Simeon Woods-Richardson was once a very highly regarded (Top 100 overall) young pitching prospect. He was twice traded as a key part of major MLB deals, but some of the shine on his prospect apple has worn off a bit after a perceived stalling of his development in a traditional scouting tool sense and a couple of decent, but unexciting seasons in the high minors.
Woods-Richardson has not achieved the velocity gains that were projected of him as an amateur and now operates with a seemingly pedestrian 90-91 mph fastball, an above-average changeup that he throws nearly 40% of the time, a big breaking, vertical curveball, and a slider.
The scouting report on him at FanGraphs includes this line: “There’s no plus pitch here, but there are four viable offerings that all move in different directions as well as sentient command of them all.”
Though that hardly reads as the makings of an arsenal that would grade well by the increasingly popular stuff quality models, by the 2023 season’s end Woods-Richardson’s Stuff+ mark ranked 10th out of more than 1,200 AAA pitchers. His arsenal also graded out favorably in limited major league action in 2022 and 2023.
That apparent disconnect makes Woods-Richardson a good use case for understanding what goes into pitch quality models and the focus for this next installment in Twinkie Town’s Analytics Fundamentals series.
The makeup of every play in baseball more or less follows the same high-level script. There is an interaction between the pitcher, the hitter, and the defense that happens in this order: the pitcher delivers a pitch, the batter decides to swing (or not), he hits it (or doesn’t), and, if the ball is put into play, the defense tries to turn it into an out (or more).
For a long time, the way we evaluated pitcher performance was limited to the result of that sequence. Did the batter get a hit? Did the pitcher get an out on a ball in play? Did they get a called strike, or a swing and a miss?
If they got good outcomes, our thinking went, then they must have done well for themselves and we parsed credit to them accordingly.
That long-standing foundation of thinking started to be challenged when Voros McCracken introduced the concept of defense-independent pitching, a way of evaluating pitchers based on the factors over which they had greater control — strikeouts, walks, hit-by-pitches, and allowing home runs — and ignoring the ones over which they did not. That meant setting aside batted balls in play, which McCracken showed were largely outside of a pitcher’s direct control because of luck and their dependence on the team of defenders behind the pitcher turning balls in play into outs.
In the twenty-plus years that have passed since that concept became mainstream, all kinds of metrics that you’re probably now well-versed in — like fielding independent pitching (FIP), expected FIP (xFIP), and SIERA — have been spawned.
Although those represent improvements — and they have shown to be more predictive of future performance than actual results — if you dig into those metrics and their inputs you’ll find that they are also heavily dependent on the results end of the typical play sequence. They still don’t tell us very much about how and why the pitcher got the results he did.
Leading vs. Lagging
The Statcast system and the various measurements it makes throughout the play sequence have moved our ability to analyze earlier in the sequence, which has enabled more understanding of the physical characteristics of the pitches themselves — like pitch type, velocity, velocity differential, spin rate, spin efficiency, spin direction, location, movement, and release points.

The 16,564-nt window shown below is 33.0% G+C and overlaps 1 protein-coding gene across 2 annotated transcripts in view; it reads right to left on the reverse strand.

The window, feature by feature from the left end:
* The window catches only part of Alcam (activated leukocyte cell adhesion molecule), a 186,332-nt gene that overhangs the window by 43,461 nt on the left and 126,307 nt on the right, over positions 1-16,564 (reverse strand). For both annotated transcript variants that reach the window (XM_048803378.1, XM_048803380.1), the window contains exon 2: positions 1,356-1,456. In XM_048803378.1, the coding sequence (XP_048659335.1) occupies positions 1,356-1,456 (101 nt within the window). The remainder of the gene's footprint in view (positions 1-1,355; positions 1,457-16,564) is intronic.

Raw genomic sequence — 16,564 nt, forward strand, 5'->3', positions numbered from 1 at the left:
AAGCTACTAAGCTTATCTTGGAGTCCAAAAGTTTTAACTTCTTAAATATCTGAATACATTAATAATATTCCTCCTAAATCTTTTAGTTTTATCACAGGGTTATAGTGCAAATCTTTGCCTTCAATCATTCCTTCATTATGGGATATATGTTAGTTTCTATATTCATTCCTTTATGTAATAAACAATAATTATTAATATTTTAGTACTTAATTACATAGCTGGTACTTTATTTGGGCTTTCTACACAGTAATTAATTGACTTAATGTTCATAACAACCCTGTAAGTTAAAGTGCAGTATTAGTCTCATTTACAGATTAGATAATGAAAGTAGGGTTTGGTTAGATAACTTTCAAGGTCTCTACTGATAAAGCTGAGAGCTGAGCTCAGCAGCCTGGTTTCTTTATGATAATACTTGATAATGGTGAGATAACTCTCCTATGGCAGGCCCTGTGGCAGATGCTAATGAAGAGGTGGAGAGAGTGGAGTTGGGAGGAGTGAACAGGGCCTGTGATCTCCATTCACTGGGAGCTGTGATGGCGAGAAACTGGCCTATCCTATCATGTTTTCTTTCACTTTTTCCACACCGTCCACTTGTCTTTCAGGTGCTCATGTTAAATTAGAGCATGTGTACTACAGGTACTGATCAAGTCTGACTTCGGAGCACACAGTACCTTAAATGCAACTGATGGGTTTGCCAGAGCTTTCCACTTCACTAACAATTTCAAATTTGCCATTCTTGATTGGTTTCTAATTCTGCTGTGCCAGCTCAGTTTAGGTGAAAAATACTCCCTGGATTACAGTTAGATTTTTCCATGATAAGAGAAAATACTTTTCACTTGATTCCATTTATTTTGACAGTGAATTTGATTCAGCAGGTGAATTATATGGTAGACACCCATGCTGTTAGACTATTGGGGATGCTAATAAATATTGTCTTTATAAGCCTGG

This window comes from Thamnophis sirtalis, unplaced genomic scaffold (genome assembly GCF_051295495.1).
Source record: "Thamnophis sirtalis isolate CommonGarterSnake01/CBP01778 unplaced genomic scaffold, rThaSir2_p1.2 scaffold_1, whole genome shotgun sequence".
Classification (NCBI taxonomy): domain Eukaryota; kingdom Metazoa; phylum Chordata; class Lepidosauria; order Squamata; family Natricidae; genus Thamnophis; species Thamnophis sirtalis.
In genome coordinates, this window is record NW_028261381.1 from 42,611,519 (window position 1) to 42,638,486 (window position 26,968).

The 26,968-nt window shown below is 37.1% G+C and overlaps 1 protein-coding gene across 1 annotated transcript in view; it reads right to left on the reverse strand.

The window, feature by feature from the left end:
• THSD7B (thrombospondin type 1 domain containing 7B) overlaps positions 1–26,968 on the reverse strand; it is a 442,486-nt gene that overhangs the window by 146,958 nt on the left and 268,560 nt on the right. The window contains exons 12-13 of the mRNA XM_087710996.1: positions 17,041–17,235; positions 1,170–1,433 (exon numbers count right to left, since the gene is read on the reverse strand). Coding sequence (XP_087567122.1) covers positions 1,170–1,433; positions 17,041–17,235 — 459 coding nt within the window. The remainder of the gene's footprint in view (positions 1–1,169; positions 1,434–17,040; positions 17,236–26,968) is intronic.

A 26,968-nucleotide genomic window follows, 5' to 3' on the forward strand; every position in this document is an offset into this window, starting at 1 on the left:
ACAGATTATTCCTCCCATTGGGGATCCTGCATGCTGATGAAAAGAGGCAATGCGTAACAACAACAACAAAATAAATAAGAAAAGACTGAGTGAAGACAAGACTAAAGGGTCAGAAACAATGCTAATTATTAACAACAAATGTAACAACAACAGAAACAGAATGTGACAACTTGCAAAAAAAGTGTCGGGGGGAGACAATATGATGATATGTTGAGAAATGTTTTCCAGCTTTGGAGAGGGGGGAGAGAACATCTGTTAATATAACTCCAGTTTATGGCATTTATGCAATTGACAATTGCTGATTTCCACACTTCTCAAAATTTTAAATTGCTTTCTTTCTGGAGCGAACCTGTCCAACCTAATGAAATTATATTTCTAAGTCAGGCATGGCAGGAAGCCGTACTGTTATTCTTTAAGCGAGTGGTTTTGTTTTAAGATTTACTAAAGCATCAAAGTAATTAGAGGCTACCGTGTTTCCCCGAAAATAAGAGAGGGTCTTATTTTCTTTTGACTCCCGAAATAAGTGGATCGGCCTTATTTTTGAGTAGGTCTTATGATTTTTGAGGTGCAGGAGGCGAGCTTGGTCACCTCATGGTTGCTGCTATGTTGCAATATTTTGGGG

These are all things the pitcher has much more direct control over than the result of the play. Instead of using the results to evaluate a pitch, we now can measure and quantify the inputs to it and assess which of those tend to lead to good (or bad) results.
That capability has led to a proliferation of metrics and models that aim to understand and explain the pitch characteristics (and combinations of characteristics) that tend to make pitches successful. Those include many of the public-facing “stuff” or “pitch quality” models that have become more mainstream in the past few years.
You’ve likely come across Eno Sarris and Max Bay’s Stuff+, Cameron Grove’s pitchingBot, and Pitcher List’s Pitch Level Value (PLV), among others, and MLB teams and places like Driveline have their proprietary versions, too.
When you take a look at the pitchers who score well by these methods, you’ll see the names you would expect based on how we traditionally think about ‘stuff.” High velocity and ridiculous movement are usually good ways to grade well and tend to lead to good results.
2023 PitchingNinja Award for Filthiest Splitter.— Rob Friedman (@PitchingNinja) November 22, 2023
Winner: Jhoan Duran. pic.twitter.com/Xkic45bHDU
Jhoan Duran and his triple-digit heater, otherworldly curveballs, and physics-defying splitter are at or near the top of any of these models’ lists. Griffin Jax and his big breaking, but powerful sweeper are there, too. The same goes for Pablo López and his array of pitches that move every which way.
But then there are the guys that grade out well for not-so-obvious reasons. Former Twin Kenta Maeda has regularly graded out pretty well by stuff models, despite 10th percentile fastball velocity and a slider with below-average raw movement.
And of course, there is Simeon Woods-Richardson:
Top ten starters by Stuff+ in Triple-A, min 45 pitches:— Eno Sarris (@enosarris) April 10, 2023
Simeon Woods Richardson
The various pitch quality models deviate from each other in terms of methodology and the inputs they use. Instead of dragging you through the nitty-gritty details of each of them, let’s use Sarris and Bay’s Stuff+ as an example of the overall concept.
In June of 2021, Sarris published a high-level explainer of Stuff+ in The Athletic that contained this helpful graphic laying out the model’s primary inputs and their relative importance: